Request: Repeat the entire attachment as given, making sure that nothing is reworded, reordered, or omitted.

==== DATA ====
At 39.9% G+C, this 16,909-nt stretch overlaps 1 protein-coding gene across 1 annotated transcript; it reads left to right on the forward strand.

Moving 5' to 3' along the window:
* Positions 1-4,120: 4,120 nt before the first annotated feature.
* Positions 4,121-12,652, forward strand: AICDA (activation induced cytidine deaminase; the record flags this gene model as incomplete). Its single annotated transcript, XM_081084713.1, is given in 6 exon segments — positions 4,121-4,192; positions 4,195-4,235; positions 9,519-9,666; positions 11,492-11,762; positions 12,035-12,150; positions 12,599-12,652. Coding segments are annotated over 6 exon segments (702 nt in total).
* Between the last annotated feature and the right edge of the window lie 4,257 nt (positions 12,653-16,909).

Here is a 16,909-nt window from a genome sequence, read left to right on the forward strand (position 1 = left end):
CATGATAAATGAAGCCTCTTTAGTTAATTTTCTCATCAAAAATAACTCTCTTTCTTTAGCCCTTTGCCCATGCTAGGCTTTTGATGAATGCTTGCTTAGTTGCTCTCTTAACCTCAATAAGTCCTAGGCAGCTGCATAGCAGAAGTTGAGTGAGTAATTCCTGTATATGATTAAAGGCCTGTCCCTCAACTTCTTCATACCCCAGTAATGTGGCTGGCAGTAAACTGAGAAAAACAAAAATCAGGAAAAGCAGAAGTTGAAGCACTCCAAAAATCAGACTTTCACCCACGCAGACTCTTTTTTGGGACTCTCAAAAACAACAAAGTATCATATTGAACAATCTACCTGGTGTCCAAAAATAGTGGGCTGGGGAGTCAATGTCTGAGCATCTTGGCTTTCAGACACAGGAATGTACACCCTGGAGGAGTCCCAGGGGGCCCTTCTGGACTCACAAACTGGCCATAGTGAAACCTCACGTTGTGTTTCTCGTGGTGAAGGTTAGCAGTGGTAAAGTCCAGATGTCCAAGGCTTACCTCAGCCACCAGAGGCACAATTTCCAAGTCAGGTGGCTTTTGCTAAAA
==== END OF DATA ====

At 39.9% G+C, this 16,909-nt stretch overlaps 1 protein-coding gene across 1 annotated transcript; it reads left to right on the forward strand.

Moving 5' to 3' along the window:
* Positions 1-4,120: 4,120 nt before the first annotated feature.
* Positions 4,121-12,652, forward strand: AICDA (activation induced cytidine deaminase; the record flags this gene model as incomplete). Its single annotated transcript, XM_081084713.1, is given in 6 exon segments — positions 4,121-4,192; positions 4,195-4,235; positions 9,519-9,666; positions 11,492-11,762; positions 12,035-12,150; positions 12,599-12,652. Coding segments are annotated over 6 exon segments (702 nt in total).
* Between the last annotated feature and the right edge of the window lie 4,257 nt (positions 12,653-16,909).

Here is a 16,909-nt window from a genome sequence, read left to right on the forward strand (position 1 = left end):
CATGATAAATGAAGCCTCTTTAGTTAATTTTCTCATCAAAAATAACTCTCTTTCTTTAGCCCTTTGCCCATGCTAGGCTTTTGATGAATGCTTGCTTAGTTGCTCTCTTAACCTCAATAAGTCCTAGGCAGCTGCATAGCAGAAGTTGAGTGAGTAATTCCTGTATATGATTAAAGGCCTGTCCCTCAACTTCTTCATACCCCAGTAATGTGGCTGGCAGTAAACTGAGAAAAACAAAAATCAGGAAAAGCAGAAGTTGAAGCACTCCAAAAATCAGACTTTCACCCACGCAGACTCTTTTTTGGGACTCTCAAAAACAACAAAGTATCATATTGAACAATCTACCTGGTGTCCAAAAATAGTGGGCTGGGGAGTCAATGTCTGAGCATCTTGGCTTTCAGACACAGGAATGTACACCCTGGAGGAGTCCCAGGGGGCCCTTCTGGACTCACAAACTGGCCATAGTGAAACCTCACGTTGTGTTTCTCGTGGTGAAGGTTAGCAGTGGTAAAGTCCAGATGTCCAAGGCTTACCTCAGCCACCAGAGGCACAATTTCCAAGTCAGGTGGCTTTTGCTAAAA